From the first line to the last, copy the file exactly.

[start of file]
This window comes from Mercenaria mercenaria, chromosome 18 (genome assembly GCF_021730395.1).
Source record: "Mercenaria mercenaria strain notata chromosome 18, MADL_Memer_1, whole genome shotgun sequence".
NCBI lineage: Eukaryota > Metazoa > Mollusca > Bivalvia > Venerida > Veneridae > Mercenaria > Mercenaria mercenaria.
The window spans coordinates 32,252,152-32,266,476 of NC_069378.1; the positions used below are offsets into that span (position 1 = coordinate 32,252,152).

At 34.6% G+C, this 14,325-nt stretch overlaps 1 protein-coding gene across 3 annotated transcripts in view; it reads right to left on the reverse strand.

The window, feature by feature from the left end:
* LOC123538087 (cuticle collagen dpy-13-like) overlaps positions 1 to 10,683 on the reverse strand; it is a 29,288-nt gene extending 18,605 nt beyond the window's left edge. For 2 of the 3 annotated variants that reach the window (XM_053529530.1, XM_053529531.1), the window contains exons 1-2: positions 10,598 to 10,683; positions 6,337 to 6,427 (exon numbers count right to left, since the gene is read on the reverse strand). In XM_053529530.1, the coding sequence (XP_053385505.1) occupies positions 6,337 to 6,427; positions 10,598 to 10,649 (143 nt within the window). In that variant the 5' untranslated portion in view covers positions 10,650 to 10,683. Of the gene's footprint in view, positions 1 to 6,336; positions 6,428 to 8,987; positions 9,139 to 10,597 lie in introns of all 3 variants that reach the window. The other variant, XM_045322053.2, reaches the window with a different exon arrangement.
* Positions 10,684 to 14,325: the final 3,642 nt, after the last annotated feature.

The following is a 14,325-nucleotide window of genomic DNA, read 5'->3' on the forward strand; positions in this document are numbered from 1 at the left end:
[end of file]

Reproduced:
This window comes from Mercenaria mercenaria, chromosome 18 (genome assembly GCF_021730395.1).
Source record: "Mercenaria mercenaria strain notata chromosome 18, MADL_Memer_1, whole genome shotgun sequence".
NCBI lineage: Eukaryota > Metazoa > Mollusca > Bivalvia > Venerida > Veneridae > Mercenaria > Mercenaria mercenaria.
The window spans coordinates 32,252,152-32,266,476 of NC_069378.1; the positions used below are offsets into that span (position 1 = coordinate 32,252,152).

At 34.6% G+C, this 14,325-nt stretch overlaps 1 protein-coding gene across 3 annotated transcripts in view; it reads right to left on the reverse strand.

The window, feature by feature from the left end:
* LOC123538087 (cuticle collagen dpy-13-like) overlaps positions 1 to 10,683 on the reverse strand; it is a 29,288-nt gene extending 18,605 nt beyond the window's left edge. For 2 of the 3 annotated variants that reach the window (XM_053529530.1, XM_053529531.1), the window contains exons 1-2: positions 10,598 to 10,683; positions 6,337 to 6,427 (exon numbers count right to left, since the gene is read on the reverse strand). In XM_053529530.1, the coding sequence (XP_053385505.1) occupies positions 6,337 to 6,427; positions 10,598 to 10,649 (143 nt within the window). In that variant the 5' untranslated portion in view covers positions 10,650 to 10,683. Of the gene's footprint in view, positions 1 to 6,336; positions 6,428 to 8,987; positions 9,139 to 10,597 lie in introns of all 3 variants that reach the window. The other variant, XM_045322053.2, reaches the window with a different exon arrangement.
* Positions 10,684 to 14,325: the final 3,642 nt, after the last annotated feature.

The following is a 14,325-nucleotide window of genomic DNA, read 5'->3' on the forward strand; positions in this document are numbered from 1 at the left end: